Thursday, September 25, 2008

My Summer Holiday, by Philip Cooke (23), Part Two: Kyoto

Japan is not filled with beautiful cities. In fact, the identikit nature of the larger towns and smaller cities can be downright depressing. Obviously the same charge could easily be levelled at the other strange island I call home, and maybe it is just my familiarity with Britain that stops this sameness becoming grinding, but there is something indescribably dismal about the homogenous parts of Japanese towns.

Obviously, just like England, charms unique to each area can usually be found with sufficient endeavour. However, the heritage and character of comparable areas of Britain always seems to be more immediately obvious. Maybe it’s the longer lasting building materials used in Britain, or the amount of bombing raids suffered in Japan during WWII. Maybe my thinking this says more about the shallowness of my immersion in Japanese culture than I would like. But the fact remains I struggle to discern the unique traits of small cities like Akita, Aomori or Yamagata. These places are worth visiting, but often only for the festivals that define these areas, rather than any uniqueness inherent in their ambience.

Kyoto, a surprisingly small city, stands out a mile in this regard. It is easy to descend into clich├ęs when describing the way a bicycle tour round Kyoto can reveal new delights round every corner, or to invent new and silly words to depict just how amazingly shrinetastic this place is. But trust me, just round the corner those delights are there, and the shrineyness of the shrines is certainly shrinetastic. I would also proffer Shrinemazing in this description, or possibly Templiffic. In the immortal words of Bill and Ted, it was most tranquil.

The best way to see this beautiful city is definitely by bike. Even in late July, when the weather is thigh chaffingly hot, a pootle around the enjoyably flat roads of Kyoto on a two wheeled steed is certainly the best way to go. I won’t go into the tedious specifics of me and my brother pedalling through kyoto, but there really is a WOW moment around every corner, and more shrines and temples than you could shake a stick at unless you shook that stick with a dangerous amount of vigour and pointed it at a lot of shrines and temples. We saw geishas in Gion and turtles at Kiyomizu Dera. I also had a fairly (i.e. very) stupid moment when near an enormous Buddha statue I wanted to get a closer sniff of the incense stick I was holding. One very burnt nostril and two watering eyes later I told my brother of my mistake (which anyone could have made). Naturally he was an unsympathetic little bastard.

Fushimi Inari Shrine is probably my favourite piece of traditional Japan. A tunnel of orange torii gates stretching through the mountainside forest for a 2 hour walk, and while we there, a temporary water slide induced by a thunderstorm louder than Armageddon (assuming the apocalypse will be really rather noisy). The torii gate tunnel is I believe the only one of it’s kind, and while kyoto’s pagodas and temples are fantastic, Fushimi Inari is the one thing that makes it a must see.

There’s also a must eat place in Kyoto, but this has more to do with the insistence of the owner that you MUST eat as opposed to the merits of the food. After having a ramen restaurant recommended to us by the hostel staff we strode confidently in and were instantly told the word PORK in a loud insistent voice by the good lady who was so evidently running this establishment. The words ‘menu’ and ‘miso ramen’ were met simply with a slightly louder shouting of the word PORK, until eventually we decided that having the pork was probably the best option. We assumed that this was standard treatment for tourists, that to prevent any linguistic barrier foreigners would just be shouted at until they agreed to eat whatever was put in front of them. Then we realised that to her credit this woman was actually just shouting the word PORK at customers indiscriminately, and some admittedly less startled locals were perfectly happy to acquiesce.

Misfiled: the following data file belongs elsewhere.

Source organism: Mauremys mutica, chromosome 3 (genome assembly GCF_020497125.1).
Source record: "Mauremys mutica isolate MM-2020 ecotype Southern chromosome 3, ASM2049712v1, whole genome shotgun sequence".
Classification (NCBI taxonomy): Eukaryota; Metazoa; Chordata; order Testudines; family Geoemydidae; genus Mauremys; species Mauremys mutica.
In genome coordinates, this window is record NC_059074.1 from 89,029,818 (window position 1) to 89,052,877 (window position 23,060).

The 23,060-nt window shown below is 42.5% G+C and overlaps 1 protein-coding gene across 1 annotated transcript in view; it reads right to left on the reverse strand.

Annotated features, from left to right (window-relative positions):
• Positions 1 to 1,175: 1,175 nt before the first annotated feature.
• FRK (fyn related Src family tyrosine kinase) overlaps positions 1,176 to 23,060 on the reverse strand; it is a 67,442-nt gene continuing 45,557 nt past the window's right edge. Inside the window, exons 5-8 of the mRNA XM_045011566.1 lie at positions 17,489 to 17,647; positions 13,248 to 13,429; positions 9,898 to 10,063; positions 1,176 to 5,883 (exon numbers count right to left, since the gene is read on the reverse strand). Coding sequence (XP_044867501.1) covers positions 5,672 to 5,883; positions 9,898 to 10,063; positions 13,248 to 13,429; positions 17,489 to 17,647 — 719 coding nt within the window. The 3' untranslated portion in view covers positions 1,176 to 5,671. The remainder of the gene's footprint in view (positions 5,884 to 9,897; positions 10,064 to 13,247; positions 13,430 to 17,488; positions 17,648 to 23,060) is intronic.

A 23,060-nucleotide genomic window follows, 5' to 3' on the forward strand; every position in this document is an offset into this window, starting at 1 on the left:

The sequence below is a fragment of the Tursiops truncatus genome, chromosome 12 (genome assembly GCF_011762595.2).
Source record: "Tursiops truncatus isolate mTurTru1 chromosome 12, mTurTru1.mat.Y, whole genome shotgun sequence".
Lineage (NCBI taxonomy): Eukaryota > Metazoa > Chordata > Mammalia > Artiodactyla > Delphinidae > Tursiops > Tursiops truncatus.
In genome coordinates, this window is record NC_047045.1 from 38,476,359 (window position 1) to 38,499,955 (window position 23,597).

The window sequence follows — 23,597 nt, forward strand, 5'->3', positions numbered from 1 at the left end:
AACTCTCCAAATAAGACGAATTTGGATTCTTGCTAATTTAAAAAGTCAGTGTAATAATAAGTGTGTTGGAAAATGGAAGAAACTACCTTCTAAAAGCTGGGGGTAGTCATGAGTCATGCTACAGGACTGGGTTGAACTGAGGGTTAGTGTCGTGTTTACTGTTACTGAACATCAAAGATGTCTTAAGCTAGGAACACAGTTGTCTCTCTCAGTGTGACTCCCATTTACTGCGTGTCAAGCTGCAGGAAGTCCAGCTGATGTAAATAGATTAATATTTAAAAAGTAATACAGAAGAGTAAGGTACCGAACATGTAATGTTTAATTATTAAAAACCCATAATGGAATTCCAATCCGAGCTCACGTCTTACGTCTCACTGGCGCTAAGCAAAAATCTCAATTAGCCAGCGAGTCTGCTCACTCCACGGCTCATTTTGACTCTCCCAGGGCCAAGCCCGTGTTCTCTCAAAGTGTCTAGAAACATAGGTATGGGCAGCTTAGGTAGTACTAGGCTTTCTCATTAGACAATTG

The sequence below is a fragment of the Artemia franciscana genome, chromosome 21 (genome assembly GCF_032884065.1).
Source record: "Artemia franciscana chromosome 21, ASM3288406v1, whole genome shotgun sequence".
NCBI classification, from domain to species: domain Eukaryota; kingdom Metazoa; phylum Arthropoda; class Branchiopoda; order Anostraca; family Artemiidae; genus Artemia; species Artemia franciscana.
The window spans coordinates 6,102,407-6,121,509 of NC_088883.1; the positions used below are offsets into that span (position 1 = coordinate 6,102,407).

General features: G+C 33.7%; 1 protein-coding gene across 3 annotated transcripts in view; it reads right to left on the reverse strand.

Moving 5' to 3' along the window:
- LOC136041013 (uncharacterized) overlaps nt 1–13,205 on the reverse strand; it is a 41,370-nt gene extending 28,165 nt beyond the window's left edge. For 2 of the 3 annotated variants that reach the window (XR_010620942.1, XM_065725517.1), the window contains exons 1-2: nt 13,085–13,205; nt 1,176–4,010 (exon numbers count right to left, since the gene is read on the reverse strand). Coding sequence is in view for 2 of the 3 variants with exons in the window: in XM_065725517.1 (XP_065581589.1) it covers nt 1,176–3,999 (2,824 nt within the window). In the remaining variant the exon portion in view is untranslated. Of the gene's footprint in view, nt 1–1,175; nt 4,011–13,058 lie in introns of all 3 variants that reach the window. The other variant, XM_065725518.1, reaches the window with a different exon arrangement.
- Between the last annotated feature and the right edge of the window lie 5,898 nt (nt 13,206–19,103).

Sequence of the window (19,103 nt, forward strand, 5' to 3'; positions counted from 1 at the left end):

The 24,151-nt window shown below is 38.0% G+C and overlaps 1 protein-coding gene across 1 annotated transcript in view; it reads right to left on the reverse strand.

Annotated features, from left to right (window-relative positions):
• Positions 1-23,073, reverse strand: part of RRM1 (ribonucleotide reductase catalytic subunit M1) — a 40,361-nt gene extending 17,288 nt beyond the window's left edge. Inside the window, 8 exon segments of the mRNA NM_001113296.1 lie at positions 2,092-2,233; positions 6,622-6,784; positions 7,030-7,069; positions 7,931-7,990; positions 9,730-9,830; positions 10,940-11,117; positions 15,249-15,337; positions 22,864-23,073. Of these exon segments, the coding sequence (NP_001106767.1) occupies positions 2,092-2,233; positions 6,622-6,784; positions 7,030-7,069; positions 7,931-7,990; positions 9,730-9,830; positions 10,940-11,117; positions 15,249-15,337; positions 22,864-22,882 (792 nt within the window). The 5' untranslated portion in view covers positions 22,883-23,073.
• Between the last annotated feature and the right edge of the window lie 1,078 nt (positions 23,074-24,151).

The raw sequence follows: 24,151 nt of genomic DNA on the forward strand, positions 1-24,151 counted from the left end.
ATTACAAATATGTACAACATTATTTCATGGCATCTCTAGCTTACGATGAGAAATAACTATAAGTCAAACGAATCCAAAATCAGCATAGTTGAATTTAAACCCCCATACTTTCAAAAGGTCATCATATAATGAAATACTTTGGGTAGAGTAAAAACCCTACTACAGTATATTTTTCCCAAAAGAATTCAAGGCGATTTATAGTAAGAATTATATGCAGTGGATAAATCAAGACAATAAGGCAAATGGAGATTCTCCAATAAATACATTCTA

There are also MONKEYS. Monkeys make a fine addition to any holiday. Actually monkeys make a fine addition to almost anything, but especially holidays. The monkeys of Kyoto can be found in the hills of Arashiyama, and are best described as ape like. Incidentally these monkeys can easily become aggressive, so customers are warned not to look them in the eye. Having made that mistake once, the resultant tense face off showed that this is in fact very good advice. Monkeys do tend to augment the awesomeness of Holidays, but I bet en masse they could do someone a fair injury. That said, ‘I went to Kyoto and fought a monkey’ would be a good story to tell the grandchildren… maybe next time. And for the record, I could totally beat that monkey in a fight. I just didn’t wanna.

Tuesday, September 16, 2008

My Summer Holiday, by Philip Cooke (23), Part One: Sumo

Sporting arenas are strange places.

I watched the final day of The Ashes test match at Old Trafford, Manchester, and saw some of the most amazing cricket that ground had ever witnessed. The wall of noise created to intimidate the Australian batsmen was something I have never seen replicated, as the alcohol fuelled crowd sought to contribute everything they could towards an England victory. 20,000 people, mere spectators, but entirely convinced that if they shouted loud enough, Aussie wickets would tumble. Call it mass delusion, but it creates a sense of togetherness that not much else can acheive.